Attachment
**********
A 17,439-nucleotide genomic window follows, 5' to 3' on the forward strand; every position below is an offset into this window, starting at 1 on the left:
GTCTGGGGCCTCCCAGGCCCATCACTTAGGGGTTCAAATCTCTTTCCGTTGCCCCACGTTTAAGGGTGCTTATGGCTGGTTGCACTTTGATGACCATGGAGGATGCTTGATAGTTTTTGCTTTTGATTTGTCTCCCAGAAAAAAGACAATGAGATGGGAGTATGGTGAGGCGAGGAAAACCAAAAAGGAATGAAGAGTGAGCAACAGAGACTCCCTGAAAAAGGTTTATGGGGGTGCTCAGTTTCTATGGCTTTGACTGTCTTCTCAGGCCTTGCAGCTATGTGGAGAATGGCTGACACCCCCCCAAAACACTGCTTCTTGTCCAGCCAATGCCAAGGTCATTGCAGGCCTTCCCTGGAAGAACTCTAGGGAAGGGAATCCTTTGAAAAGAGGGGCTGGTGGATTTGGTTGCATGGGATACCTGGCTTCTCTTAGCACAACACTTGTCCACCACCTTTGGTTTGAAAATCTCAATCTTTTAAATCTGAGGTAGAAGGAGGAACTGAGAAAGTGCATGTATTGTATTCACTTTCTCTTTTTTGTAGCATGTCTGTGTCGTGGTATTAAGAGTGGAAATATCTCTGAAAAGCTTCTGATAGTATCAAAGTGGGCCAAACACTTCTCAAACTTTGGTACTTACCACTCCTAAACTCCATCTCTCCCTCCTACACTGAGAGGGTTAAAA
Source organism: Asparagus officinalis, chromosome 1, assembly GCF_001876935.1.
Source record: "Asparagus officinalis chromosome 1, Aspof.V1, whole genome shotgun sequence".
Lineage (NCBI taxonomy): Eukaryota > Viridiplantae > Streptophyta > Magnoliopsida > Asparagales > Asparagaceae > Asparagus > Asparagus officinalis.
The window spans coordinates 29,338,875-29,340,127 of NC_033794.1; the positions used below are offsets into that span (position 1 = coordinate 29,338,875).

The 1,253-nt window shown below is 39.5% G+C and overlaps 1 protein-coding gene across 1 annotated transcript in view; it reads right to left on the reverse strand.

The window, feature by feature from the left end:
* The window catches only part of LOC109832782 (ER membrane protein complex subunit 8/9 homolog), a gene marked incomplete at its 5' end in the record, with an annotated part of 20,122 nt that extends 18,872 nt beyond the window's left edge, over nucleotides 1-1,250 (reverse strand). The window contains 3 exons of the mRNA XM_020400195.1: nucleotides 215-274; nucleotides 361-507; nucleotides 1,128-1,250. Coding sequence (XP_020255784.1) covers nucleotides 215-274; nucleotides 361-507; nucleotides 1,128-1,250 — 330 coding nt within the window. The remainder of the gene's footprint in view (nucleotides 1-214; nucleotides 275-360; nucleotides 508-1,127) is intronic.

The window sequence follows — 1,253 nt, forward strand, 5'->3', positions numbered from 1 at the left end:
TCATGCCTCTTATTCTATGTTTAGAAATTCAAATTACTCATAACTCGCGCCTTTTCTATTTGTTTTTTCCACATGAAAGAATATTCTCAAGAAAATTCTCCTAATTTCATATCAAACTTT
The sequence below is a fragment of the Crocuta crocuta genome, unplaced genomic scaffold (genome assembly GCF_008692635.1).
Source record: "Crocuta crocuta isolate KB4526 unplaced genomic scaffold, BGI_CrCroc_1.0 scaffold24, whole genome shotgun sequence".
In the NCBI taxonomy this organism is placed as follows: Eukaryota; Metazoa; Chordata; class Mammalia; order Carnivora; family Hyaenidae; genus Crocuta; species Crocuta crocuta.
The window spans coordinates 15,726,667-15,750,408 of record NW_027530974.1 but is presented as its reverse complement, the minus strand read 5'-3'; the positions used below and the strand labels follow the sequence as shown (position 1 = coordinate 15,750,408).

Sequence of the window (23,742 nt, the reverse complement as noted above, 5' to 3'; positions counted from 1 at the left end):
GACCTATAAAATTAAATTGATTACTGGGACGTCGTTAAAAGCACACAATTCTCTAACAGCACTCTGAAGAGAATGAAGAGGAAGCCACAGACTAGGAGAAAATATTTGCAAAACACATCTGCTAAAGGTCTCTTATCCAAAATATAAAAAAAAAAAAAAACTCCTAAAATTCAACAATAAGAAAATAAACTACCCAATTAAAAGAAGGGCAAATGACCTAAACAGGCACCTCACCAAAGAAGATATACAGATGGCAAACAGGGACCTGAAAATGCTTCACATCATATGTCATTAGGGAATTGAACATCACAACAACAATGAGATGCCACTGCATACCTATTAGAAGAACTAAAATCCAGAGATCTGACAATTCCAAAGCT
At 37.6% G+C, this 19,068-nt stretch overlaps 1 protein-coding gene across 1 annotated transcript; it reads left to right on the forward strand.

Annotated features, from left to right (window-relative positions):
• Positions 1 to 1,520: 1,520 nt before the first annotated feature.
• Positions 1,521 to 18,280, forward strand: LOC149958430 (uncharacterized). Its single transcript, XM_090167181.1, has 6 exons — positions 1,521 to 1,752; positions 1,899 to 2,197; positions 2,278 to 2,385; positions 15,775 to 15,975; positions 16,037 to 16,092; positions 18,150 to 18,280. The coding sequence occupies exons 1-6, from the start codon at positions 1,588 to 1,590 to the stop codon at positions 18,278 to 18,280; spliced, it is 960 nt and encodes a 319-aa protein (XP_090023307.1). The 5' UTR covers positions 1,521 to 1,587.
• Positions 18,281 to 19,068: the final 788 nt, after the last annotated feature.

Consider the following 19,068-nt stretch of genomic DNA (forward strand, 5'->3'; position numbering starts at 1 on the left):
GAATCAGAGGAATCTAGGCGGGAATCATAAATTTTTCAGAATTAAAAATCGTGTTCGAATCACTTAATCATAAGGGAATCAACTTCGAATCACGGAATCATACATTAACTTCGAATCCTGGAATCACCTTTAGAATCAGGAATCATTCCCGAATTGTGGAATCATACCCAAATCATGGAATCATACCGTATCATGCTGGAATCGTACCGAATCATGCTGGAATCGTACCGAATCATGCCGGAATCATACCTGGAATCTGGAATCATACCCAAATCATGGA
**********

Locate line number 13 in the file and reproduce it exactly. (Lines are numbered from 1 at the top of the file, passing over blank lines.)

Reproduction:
Source record: "Crocuta crocuta isolate KB4526 unplaced genomic scaffold, BGI_CrCroc_1.0 scaffold24, whole genome shotgun sequence".